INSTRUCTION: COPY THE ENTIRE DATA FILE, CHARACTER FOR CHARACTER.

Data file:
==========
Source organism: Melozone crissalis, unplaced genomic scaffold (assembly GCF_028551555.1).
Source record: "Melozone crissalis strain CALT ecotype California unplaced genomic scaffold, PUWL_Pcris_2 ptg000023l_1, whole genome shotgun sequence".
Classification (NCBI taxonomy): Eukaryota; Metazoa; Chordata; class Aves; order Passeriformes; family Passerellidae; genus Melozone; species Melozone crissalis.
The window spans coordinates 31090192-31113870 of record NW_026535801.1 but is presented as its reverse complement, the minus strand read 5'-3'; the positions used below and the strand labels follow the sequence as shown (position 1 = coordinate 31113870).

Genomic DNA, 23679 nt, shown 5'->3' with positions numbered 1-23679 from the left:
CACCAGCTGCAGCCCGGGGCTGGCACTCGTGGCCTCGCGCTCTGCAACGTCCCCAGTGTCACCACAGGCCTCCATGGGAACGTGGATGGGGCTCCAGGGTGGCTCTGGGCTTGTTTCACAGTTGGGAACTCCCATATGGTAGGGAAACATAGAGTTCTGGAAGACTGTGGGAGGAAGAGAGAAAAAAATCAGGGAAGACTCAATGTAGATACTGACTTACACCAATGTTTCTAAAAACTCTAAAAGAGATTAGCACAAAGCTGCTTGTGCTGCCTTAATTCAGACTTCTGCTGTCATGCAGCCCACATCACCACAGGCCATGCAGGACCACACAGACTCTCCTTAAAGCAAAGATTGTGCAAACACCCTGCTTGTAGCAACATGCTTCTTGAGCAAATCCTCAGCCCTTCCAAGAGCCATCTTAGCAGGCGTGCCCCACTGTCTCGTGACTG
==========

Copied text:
Source organism: Melozone crissalis, unplaced genomic scaffold (assembly GCF_028551555.1).
Source record: "Melozone crissalis strain CALT ecotype California unplaced genomic scaffold, PUWL_Pcris_2 ptg000023l_1, whole genome shotgun sequence".
Classification (NCBI taxonomy): Eukaryota; Metazoa; Chordata; class Aves; order Passeriformes; family Passerellidae; genus Melozone; species Melozone crissalis.
The window spans coordinates 31090192-31113870 of record NW_026535801.1 but is presented as its reverse complement, the minus strand read 5'-3'; the positions used below and the strand labels follow the sequence as shown (position 1 = coordinate 31113870).

Genomic DNA, 23679 nt, shown 5'->3' with positions numbered 1-23679 from the left:
CACCAGCTGCAGCCCGGGGCTGGCACTCGTGGCCTCGCGCTCTGCAACGTCCCCAGTGTCACCACAGGCCTCCATGGGAACGTGGATGGGGCTCCAGGGTGGCTCTGGGCTTGTTTCACAGTTGGGAACTCCCATATGGTAGGGAAACATAGAGTTCTGGAAGACTGTGGGAGGAAGAGAGAAAAAAATCAGGGAAGACTCAATGTAGATACTGACTTACACCAATGTTTCTAAAAACTCTAAAAGAGATTAGCACAAAGCTGCTTGTGCTGCCTTAATTCAGACTTCTGCTGTCATGCAGCCCACATCACCACAGGCCATGCAGGACCACACAGACTCTCCTTAAAGCAAAGATTGTGCAAACACCCTGCTTGTAGCAACATGCTTCTTGAGCAAATCCTCAGCCCTTCCAAGAGCCATCTTAGCAGGCGTGCCCCACTGTCTCGTGACTG